High performance of Russian higher education at the global level can be achieved via the Programme for internalization of universities in keeping with the principles stated in the Strategy for mobility development within the European education space. Among the most important steps provided by the Strategy, the authors identified those which are the most conducive to the optimization of universities’ international activities and development of their innovative potential.

First, developing the strategy for internationalization of particular universities in all spheres (teaching, research activity, administration, post-graduate education).

Second, improving the legal base of the internationalization process (simplified procedure of joint programmes accreditation, more flexible curriculum planning).

Third, creating conditions for cultural integration of international students and visiting scholars (international offices, advisory centres, foreign language and intercultural communication courses for host universities’ staff, distance Russian language courses for potential foreign students).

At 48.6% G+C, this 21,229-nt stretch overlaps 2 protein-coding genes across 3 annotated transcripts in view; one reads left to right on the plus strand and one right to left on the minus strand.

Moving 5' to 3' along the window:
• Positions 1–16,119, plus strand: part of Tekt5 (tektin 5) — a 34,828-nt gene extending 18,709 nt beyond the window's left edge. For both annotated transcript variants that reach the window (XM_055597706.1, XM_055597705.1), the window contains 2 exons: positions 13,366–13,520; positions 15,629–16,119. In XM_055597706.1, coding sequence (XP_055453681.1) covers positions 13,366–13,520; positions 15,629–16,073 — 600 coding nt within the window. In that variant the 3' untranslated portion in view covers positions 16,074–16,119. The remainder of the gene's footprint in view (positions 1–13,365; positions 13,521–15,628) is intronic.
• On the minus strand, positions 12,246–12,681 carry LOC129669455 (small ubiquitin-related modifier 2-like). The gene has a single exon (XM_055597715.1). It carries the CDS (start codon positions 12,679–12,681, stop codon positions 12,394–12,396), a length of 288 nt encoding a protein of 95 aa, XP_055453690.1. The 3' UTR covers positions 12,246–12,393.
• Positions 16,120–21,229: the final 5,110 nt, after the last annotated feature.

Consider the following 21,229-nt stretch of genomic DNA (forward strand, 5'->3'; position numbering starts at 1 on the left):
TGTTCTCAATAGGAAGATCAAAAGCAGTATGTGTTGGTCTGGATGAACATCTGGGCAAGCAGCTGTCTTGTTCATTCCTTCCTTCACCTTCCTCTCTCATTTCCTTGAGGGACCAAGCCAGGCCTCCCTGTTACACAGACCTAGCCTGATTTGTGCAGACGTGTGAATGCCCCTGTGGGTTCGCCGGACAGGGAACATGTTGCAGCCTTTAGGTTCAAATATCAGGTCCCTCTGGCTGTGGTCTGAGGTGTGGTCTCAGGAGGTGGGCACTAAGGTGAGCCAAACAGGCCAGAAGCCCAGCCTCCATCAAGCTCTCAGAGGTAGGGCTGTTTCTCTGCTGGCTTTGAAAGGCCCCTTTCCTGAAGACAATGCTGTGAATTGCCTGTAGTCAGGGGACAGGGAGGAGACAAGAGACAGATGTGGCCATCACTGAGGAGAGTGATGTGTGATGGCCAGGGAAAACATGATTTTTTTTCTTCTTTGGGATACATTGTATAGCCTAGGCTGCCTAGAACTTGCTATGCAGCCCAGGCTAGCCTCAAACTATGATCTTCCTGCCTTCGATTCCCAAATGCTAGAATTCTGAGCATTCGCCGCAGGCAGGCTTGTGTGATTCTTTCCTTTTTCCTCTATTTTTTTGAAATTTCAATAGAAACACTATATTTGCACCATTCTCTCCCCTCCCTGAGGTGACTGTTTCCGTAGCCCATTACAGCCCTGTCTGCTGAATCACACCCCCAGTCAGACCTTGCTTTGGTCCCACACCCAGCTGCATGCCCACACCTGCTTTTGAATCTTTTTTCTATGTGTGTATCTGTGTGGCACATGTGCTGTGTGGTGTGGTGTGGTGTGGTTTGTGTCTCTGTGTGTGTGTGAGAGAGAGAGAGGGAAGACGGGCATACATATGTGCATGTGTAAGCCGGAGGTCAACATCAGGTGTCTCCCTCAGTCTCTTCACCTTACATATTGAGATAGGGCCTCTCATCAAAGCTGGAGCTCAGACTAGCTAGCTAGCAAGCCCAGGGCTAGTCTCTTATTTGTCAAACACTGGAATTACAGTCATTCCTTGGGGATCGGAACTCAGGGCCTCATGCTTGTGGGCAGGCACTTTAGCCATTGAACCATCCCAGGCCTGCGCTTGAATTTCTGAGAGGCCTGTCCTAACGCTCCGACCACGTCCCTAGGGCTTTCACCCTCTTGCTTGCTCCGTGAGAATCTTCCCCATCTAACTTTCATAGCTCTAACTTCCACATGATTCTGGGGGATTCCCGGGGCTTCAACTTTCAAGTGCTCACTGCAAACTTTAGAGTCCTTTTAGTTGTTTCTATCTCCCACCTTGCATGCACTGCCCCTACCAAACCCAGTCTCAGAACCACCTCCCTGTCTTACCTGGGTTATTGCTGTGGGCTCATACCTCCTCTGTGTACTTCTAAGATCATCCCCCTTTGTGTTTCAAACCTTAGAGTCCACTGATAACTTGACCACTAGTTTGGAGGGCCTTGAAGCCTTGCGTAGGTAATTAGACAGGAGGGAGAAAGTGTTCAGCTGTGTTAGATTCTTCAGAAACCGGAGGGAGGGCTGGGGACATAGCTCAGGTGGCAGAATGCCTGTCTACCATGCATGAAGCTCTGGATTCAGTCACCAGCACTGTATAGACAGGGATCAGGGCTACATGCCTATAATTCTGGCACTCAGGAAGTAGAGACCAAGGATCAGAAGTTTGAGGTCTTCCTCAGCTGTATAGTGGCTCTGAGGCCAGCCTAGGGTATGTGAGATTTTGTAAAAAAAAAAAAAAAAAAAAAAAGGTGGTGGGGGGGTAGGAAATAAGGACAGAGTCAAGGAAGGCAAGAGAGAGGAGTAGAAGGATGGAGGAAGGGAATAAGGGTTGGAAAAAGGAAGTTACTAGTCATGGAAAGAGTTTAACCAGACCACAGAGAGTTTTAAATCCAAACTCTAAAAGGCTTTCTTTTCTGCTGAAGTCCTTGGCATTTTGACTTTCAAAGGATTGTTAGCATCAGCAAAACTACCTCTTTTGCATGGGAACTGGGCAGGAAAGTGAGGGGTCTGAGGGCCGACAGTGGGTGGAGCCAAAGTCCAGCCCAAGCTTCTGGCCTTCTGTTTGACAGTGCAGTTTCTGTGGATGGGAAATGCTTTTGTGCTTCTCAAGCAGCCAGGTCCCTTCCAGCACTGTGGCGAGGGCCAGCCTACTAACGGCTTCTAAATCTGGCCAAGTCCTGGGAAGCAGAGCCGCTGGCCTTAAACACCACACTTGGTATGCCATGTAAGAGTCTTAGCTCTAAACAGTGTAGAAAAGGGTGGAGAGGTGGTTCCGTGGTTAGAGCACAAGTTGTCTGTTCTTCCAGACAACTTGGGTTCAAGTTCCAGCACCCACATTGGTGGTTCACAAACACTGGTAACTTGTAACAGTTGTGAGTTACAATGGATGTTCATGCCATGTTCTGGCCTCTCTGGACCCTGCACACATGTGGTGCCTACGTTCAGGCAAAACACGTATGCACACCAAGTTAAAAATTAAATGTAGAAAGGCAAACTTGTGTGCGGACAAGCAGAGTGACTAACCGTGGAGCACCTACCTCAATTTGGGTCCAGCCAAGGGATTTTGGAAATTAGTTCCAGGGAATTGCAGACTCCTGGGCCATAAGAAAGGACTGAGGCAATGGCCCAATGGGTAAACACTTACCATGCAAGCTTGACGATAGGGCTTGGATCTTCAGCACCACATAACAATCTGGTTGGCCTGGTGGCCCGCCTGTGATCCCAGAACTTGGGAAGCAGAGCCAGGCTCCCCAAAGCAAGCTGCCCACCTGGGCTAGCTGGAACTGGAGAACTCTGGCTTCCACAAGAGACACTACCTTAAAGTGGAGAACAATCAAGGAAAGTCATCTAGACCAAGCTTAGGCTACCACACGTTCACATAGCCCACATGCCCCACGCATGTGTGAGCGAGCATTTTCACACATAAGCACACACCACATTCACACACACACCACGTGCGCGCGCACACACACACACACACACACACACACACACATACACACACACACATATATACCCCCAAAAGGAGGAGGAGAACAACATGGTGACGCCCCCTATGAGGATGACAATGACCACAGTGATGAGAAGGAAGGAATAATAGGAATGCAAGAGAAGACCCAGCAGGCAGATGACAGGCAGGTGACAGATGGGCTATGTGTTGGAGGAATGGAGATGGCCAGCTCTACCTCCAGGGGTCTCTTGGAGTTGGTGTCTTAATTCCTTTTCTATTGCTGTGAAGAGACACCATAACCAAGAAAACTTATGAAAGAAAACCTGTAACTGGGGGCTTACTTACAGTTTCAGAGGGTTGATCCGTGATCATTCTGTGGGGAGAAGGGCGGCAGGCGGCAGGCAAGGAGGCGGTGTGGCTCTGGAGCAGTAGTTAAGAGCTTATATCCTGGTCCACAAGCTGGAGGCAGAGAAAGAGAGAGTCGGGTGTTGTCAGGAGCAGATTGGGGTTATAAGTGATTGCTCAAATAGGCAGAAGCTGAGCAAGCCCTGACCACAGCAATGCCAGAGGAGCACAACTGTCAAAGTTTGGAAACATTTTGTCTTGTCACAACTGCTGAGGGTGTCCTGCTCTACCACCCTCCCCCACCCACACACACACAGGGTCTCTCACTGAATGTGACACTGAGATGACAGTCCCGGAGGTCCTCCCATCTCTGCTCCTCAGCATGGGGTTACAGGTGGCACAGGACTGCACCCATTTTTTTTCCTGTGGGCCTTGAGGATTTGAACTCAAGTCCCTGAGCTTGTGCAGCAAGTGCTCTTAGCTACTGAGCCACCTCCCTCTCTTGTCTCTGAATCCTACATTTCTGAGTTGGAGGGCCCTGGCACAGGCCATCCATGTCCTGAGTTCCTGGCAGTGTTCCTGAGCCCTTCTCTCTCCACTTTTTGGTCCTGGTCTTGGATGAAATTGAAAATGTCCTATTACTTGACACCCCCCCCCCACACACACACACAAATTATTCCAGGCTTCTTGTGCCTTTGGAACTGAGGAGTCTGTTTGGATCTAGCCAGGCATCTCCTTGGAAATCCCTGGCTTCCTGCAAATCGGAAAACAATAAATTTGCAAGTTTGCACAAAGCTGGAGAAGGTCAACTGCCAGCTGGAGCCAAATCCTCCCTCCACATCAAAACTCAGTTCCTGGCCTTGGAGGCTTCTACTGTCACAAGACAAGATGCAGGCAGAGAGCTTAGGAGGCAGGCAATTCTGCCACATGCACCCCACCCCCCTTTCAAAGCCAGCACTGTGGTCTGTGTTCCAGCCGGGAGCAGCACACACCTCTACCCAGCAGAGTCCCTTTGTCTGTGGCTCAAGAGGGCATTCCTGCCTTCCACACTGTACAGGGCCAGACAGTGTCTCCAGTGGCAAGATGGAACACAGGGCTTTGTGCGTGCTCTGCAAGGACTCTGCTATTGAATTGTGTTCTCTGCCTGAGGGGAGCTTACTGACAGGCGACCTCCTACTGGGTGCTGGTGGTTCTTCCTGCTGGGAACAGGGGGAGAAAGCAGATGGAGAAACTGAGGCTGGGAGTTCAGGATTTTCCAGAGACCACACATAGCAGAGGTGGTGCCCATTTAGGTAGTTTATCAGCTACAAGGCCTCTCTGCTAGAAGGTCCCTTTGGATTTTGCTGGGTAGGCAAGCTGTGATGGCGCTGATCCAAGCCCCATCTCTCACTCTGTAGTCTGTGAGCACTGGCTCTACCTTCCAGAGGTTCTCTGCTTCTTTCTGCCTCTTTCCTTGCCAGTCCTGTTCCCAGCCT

Fourth, enhancing student and faculty international mobility (it is necessary to stipulate it in university curricula).

Fifth, developing a package of measures aimed at establishing partnership relations with foreign universities for the purpose of elaboration and implementation of joint educational programmes. It is found that special attention should be paid to participation of Russian universities in transnational education and research projects with the substantive support of scientific funds.

Sixth, enhancing Russian universities’ educational and research attractiveness on a global scale . According to the research findings, the following measures could be recommended for Russian universities: more flexible admission requirements for international students (the possibility to design an individual learning route with fewer compulsory courses, consideration for the need to learn a foreign language and adapt to local conditions); organizing a tutorial system; the development of the information system for Russia’s universities; inviting foreign lecturers on a permanent or short-term basis. According to respondents’ opinions, a comfortable learning, research and living environment is an important part of academic mobility.